Overview and Features
With each release of Microsoft’s Internet Explorer since its inception, people took notice and Microsoft put considerable effort into advertising the new release…. This wasn’t the case with Internet Explorer 8 (IE 8) as it was released with little fanfare.
The first thing I remember hearing about IE 8 was an email sent to me at my company saying that I needed to review settings on our website urgently to ensure compatibility with IE 8 when it was to be released later that year. Since it was a simple form letter, I wonder just how many thousands of IT professionals received such a message. Not a good sign when the largest software developer in the world needs to send out emails asking you to add code to your site to ensure compatibility with their latest release.
Below are some of the major features introduced in IE 8:
- Accelerators – allows for in page tasks such as looking up directions without leaving the page you are on.
- Search Improvements – including search suggestions, “find on page” and address bar improvements.
- Web slices – you can now subscribe to small sections of web sites that update content frequently such as stock quotes, sports scores or email.
- SmartScreen – will display a warning if you encounter a site that may have malicious content on it.
Additional information can be found in my article titled IE8 Under the Hood: Changes from Internet Explorer 7 to 8.
Installation and Usage
Installation is pretty straightforward as IE 8 can be installed as an automatic update or as a separate download. Usage is pretty much the same as previous IE versions. IE 8 still uses tabs introduced in IE 7, but will now color the tabs according to which tab is considered the “parent”.
Other new features in IE 8 such as Accelerators do save a little bit of time, but it’s a bit of a letdown that this is one of the major new features. For example, when you highlight an address, the Accelerator button will display. When you click on it, you are presented with your Accelerators – in this case I’d highlight the “Map with Live Search” option and a small callout will open showing the location (Figure 1). It’s a neat idea, but I’m not sure how practical it is as a two-block view of the address doesn’t really help if you don’t know where you are going. You’d still need to go to Bing or Google Maps to view a larger area of the map or get directions.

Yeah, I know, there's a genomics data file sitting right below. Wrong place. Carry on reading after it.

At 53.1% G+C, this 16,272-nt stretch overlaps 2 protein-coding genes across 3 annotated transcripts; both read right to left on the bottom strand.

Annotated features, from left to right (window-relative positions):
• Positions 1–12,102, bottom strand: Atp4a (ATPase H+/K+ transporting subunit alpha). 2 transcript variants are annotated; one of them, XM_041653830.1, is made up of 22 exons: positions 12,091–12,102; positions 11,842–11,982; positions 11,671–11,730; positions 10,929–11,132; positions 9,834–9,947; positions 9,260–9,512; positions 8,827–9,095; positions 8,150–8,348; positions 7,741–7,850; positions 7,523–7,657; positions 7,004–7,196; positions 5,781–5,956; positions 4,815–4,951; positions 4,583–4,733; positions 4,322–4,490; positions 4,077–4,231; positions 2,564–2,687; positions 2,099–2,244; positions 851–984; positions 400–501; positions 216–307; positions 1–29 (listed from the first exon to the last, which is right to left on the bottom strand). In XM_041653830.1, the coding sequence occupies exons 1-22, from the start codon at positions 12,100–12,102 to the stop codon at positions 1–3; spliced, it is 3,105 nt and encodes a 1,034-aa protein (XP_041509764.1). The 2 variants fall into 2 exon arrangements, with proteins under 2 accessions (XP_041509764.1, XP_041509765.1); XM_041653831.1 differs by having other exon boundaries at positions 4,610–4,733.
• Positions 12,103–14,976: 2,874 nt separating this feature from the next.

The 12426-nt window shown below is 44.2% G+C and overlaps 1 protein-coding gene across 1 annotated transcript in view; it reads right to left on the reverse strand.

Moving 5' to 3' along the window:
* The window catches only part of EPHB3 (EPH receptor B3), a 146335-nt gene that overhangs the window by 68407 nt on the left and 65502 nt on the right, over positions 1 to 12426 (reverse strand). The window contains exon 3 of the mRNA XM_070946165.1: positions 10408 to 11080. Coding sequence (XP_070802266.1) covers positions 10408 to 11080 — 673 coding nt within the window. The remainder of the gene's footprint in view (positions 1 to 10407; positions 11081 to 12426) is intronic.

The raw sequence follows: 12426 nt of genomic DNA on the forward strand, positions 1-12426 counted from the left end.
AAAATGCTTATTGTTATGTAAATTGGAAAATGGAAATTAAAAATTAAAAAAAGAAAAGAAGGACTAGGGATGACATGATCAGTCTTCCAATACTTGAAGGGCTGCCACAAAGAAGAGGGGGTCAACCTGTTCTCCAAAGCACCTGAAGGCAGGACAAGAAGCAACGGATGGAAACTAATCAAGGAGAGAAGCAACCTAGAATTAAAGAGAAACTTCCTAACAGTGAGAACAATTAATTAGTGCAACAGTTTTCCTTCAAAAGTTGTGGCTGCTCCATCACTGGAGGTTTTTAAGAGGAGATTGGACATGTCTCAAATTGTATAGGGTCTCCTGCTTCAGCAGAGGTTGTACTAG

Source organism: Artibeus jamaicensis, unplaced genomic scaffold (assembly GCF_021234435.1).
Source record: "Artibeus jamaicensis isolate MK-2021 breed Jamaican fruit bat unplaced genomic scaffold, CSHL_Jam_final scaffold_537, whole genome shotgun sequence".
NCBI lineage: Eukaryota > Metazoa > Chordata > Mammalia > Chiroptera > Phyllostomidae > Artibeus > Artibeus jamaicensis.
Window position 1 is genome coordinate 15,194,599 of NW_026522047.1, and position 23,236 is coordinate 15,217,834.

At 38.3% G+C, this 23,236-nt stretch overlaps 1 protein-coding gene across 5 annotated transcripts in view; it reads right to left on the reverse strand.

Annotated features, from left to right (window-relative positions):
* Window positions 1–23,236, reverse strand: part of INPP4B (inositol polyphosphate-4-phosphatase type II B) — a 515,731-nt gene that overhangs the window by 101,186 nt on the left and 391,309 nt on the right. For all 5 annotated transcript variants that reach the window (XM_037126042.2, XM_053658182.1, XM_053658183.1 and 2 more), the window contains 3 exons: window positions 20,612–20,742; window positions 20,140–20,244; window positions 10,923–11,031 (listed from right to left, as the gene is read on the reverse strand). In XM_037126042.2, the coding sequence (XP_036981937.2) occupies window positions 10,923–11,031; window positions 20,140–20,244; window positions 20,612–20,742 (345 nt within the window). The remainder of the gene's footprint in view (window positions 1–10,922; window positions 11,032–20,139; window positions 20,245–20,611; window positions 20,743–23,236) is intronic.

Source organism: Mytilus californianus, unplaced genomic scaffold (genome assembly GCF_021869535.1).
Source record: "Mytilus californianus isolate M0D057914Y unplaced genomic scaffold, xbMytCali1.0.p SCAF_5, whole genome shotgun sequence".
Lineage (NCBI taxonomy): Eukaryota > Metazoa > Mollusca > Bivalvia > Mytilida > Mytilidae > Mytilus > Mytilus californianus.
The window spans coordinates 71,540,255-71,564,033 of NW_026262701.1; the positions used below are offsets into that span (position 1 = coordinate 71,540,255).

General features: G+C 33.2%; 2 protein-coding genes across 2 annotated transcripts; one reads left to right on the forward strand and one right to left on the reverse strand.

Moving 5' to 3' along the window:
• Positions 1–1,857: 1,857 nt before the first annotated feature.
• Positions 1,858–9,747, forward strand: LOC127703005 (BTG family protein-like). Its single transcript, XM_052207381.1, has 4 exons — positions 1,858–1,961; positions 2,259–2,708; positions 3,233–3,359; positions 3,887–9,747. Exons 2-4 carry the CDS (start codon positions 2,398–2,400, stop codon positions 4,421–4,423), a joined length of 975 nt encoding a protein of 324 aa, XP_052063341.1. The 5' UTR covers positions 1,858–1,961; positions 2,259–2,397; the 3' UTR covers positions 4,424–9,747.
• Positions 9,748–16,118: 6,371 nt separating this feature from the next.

The SmartScreen feature is a welcome addition showing a warning message if you access a known malicious site (Figure 2).
Compatibility is a bit spotty. Most sites by now have made the modifications necessary to fully support IE 8, but in some cases, I’ve experienced IE 8 “hanging” on some sites. Using the new compatibility button will generally solve the issue, but the last thing I want to do is to have to experience a browsing issue and then press a compatibility button… why can’t IE 8 do this automatically for all sites?
Speed seems to have taken a step back from IE 7. IE 8 isn’t much slower than IE 7, but when other browsers like Chrome and Firefox keep getting faster, IE 8 is like a slug and is pretty hard to go back to after using one of the faster browsers.
Pricing, and Overall Score (2 out of 5)
In some ways, Internet Explorer 8 feels like a step back. Moving from IE 6 to IE 7 was a pretty substantial leap – adding tabs, search and URL bar improvements – it felt like a true modern browser. IE 8 feels like it’s trying to play catch up to Google Chrome and Firefox, but to me it’s a distant 3rd in terms of performance and compatibility. I like to think of IE 7 as Microsoft’s “Windows XP” – stable, functional, long lasting. IE 8 is Vista – it has compatibility issues and is slow without adding much new in terms of functionality. Here’s hoping IE 9 turns things around and it’s more like Windows 7!
Internet Explorer is free – available directly from Microsoft (here).